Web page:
What Makes This Insurer Special?
Ted is a member of The Motley Fool Blog Network -- entries represent the personal opinion of the blogger and are not formally edited.
The best way to beat the market is to wait for great businesses to get cheap and then go all in. But in order to execute this strategy, you first have to identify great businesses. Great businesses are special; there's something unique about them that sets them apart from would-be competitors. In this article, I'm going to talk about what makes Progressive (NYSE: PGR) a special business.
Superior Business Model
In most states, motorists are required by law to have liability insurance for their automobiles. Many motorists go above the requirement by purchasing additional auto insurance. This is a nice feature of the insurance industry, but it doesn't set Progressive apart from the others.
What makes Progressive special is its direct-to-consumer marketing model. Most insurers do not have TV commercials with "Flo" or the GEICO gecko. Most insurers sell their products through agents, which sell to the consumers in their respective markets. Agents are an expensive middleman that serve as a significant drag on margins.
Since 2002, Progressive's cost of acquiring policyholders and other expenses have averaged 16.1% of premiums written. Meanwhile, Travelers (NYSE: TRV) averaged 17.9% and Mercury General (NYSE: MCY) averaged 21.3%. So, while Traveler's and Mercury General have much lower advertising costs than Progressive, the fees they pay to agents far exceed the cost to simply market directly to consumers.
This cost advantage is important in an industry that sells a commodity product -- and therefore competes on price. Because it sells directly to consumers, Progressive can underprice its competitors and still earn a profit.
In addition, Progressive is on the leading edge when it comes to policy underwriting. The company has earned an underwriting profit in each of the last 10 years. In fact, it consistently earns a much higher underwriting margin than most of its peers. This is made possible by Progressive's innovative risk segmentation -- a fancy way of saying the company is good at finding new ways to identify and price risk factors.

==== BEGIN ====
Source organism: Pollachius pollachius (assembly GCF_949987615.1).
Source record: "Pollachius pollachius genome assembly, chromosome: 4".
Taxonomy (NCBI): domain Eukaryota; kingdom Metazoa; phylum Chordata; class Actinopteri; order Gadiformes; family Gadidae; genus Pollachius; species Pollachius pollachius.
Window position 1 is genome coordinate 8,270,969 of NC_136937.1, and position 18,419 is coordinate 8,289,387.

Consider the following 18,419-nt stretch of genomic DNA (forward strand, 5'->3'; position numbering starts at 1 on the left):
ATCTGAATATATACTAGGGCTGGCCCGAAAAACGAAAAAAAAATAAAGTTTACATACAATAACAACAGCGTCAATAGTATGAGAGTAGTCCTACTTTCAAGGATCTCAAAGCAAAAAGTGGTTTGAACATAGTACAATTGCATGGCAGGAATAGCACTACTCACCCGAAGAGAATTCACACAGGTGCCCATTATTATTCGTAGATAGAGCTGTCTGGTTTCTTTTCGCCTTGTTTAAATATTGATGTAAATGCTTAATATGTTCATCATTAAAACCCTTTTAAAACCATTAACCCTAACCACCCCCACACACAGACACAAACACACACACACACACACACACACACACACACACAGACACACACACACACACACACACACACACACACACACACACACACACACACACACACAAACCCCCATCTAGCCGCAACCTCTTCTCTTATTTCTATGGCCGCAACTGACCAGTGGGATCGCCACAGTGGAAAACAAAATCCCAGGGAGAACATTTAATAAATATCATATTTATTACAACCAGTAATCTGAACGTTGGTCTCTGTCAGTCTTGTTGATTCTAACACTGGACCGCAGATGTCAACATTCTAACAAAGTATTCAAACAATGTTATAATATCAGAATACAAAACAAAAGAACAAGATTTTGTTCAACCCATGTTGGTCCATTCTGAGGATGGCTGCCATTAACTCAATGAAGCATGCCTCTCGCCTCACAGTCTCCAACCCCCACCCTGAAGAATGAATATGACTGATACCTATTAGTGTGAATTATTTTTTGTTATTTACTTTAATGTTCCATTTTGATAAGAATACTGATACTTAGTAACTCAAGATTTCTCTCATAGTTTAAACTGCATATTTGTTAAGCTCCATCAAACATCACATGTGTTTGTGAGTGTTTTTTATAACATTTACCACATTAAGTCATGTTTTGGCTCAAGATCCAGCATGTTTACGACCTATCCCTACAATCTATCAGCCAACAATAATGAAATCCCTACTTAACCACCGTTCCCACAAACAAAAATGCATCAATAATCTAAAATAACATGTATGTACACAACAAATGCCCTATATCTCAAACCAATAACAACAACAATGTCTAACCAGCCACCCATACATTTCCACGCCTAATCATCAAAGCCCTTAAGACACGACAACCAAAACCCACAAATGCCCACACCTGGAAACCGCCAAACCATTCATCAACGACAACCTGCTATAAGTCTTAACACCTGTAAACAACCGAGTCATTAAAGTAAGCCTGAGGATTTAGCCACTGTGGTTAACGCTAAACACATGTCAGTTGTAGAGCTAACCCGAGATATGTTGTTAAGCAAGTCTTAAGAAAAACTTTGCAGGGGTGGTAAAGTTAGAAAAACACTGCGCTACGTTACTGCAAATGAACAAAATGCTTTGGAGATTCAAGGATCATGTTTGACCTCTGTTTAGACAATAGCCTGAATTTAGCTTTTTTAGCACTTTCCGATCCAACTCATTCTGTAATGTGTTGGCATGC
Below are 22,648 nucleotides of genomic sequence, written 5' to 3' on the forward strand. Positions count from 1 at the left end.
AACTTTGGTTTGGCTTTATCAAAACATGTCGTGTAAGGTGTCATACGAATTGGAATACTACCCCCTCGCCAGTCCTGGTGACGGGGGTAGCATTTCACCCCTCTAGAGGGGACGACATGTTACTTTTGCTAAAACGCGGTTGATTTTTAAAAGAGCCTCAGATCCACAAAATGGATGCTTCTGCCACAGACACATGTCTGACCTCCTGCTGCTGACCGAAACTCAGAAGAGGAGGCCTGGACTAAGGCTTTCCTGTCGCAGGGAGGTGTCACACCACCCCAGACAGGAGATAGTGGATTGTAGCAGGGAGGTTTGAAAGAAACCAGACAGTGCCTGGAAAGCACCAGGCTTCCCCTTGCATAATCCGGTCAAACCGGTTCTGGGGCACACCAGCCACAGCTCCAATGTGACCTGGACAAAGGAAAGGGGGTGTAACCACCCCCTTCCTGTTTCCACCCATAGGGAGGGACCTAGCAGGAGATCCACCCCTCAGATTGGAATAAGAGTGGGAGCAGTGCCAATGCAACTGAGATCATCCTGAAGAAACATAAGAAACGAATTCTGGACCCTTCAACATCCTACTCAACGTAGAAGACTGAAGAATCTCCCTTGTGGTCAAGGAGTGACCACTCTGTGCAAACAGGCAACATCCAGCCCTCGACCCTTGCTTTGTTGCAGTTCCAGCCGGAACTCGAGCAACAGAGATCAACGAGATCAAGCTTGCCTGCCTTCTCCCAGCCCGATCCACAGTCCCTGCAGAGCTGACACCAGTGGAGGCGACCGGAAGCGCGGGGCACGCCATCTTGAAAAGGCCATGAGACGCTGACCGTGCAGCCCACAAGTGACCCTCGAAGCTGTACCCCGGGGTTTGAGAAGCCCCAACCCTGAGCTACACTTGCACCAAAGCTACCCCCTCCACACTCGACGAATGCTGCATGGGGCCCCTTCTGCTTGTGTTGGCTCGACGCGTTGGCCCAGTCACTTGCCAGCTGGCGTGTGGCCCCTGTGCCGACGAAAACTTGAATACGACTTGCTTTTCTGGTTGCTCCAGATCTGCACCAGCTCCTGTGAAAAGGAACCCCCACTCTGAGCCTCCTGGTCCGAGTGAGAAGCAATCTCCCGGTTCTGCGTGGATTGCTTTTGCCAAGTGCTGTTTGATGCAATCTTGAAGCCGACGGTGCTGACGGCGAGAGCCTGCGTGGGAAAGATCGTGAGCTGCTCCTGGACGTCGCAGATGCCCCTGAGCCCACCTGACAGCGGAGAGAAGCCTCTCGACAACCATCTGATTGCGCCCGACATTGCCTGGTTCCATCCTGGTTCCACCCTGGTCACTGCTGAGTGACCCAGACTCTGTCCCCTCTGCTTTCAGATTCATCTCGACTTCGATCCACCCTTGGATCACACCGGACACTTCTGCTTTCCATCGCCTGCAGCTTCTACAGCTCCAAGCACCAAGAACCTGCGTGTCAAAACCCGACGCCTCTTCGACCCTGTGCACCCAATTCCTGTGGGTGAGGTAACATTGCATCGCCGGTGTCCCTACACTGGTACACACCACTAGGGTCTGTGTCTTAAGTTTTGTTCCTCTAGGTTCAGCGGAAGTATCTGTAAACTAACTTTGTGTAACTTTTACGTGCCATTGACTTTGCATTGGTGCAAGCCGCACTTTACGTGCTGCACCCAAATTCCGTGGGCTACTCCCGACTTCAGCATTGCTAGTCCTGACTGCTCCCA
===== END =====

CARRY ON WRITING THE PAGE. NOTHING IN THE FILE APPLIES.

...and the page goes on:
So, Progressive acquires policies for less and earns a higher profit on its policies than its competitors. This sounds like a special business to me.
Travelers is a large property and casualty insurer. It not only sells auto insurance, but also homeowners and specialized insurance. But they key difference is that it sells its products through a large network of brokers and agents. This makes it more expensive to sell its products despite its enormous size. Travelers is starting to market directly to consumers, which should help boost margins. However, the agent model is so ingrained in the company that it will be hard to match Progressive any time soon.
Mercury General specializes in low-cost auto insurance primarily in California. It sells bare-bones policies: policies that include just enough insurance to make motorists compliant with state law. The company markets its products exclusively through its agent network, with which it has a long and close relationship. This makes it unlikely that the company will ever change its model to the less expensive direct-to-consumer model that Progressive uses. In addition, Mercury's expansion into markets outside of California has been abysmal. Needless to say, Progressive does not have to worry about competition from Mercury any time soon.
It's important to remember that great businesses selling at high prices make terrible investments. Progressive is not selling for a really high price, but it's not selling for a really low price either. If you are patient and wait for great businesses to sell at great prices, you will almost certainly outperform the vast majority of professional money managers.
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